Antimicrobial resistance surveillance in urinary tract infections in primary care

Teh Li Chin*, Cliodna McNulty, Charles Beck, Alasdair MacGowan

*Corresponding author for this work

Research output: Contribution to journalReview articlepeer-review

14 Citations (Scopus)


Urinary tract infection (UTI) is one of the most common reasons for prescription of antimicrobials in primary care. Laboratory resistance data produced because of specimen analysis to support individual patient diagnosis and management are generalized to guide empirical therapy across a wider population, but are limited by bias toward certain patient groups and almost certainly overestimate the incidence of resistance. Other methods of surveillance are required to provide unbiased estimates of antimicrobial resistance, but need to be sustainable. Sentinel surveillance, perineal flora sampling and development of clinical algorithms to support more stratified and personalized antimicrobial prescribing need to be further investigated. Linkages to prescription and clinical outcome data are essential if the burden of antimicrobial resistance in UTI is to be understood. Pilot and feasibility studies need to be performed to establish the best approach to enhancing the quality, relevance and sustainability of antimicrobial resistance surveillance in community-acquired UTI.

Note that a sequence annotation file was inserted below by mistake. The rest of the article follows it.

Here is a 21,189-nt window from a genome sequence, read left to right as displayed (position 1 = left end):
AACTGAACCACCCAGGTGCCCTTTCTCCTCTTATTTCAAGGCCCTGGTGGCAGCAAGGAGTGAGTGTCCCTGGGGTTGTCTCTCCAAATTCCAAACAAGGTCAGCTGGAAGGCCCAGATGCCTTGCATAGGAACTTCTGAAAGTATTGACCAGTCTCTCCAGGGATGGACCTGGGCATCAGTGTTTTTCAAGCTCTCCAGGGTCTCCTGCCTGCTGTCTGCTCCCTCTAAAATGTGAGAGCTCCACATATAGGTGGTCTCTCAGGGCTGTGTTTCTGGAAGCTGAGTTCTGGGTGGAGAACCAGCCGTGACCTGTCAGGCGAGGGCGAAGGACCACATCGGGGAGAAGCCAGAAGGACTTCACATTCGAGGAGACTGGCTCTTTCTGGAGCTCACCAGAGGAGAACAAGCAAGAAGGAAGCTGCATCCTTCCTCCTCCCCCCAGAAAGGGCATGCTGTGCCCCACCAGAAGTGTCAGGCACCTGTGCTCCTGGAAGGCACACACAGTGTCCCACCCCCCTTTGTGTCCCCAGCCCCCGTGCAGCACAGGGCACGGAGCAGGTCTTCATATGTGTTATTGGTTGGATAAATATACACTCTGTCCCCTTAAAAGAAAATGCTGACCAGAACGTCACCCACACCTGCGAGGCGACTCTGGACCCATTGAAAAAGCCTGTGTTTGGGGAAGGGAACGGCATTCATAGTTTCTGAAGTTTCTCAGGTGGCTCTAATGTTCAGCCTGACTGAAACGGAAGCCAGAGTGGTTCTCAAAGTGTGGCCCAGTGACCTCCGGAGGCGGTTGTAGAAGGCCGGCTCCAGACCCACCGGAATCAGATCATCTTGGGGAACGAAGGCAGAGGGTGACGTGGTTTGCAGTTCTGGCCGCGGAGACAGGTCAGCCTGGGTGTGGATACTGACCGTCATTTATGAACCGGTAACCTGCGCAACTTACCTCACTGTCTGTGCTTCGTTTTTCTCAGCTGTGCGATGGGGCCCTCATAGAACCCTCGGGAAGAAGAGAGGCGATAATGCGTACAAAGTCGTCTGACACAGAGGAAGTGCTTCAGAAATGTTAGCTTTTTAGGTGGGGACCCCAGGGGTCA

Original languageEnglish
Article numberdkw223
Pages (from-to)2723-2728
Number of pages6
JournalJournal of Antimicrobial Chemotherapy
Issue number10
Publication statusPublished - 1 Oct 2016

Bibliographical note

Publisher Copyright:
© The Author 2016. Published by Oxford University Press on behalf of the British Society for Antimicrobial Chemotherapy. All rights reserved.


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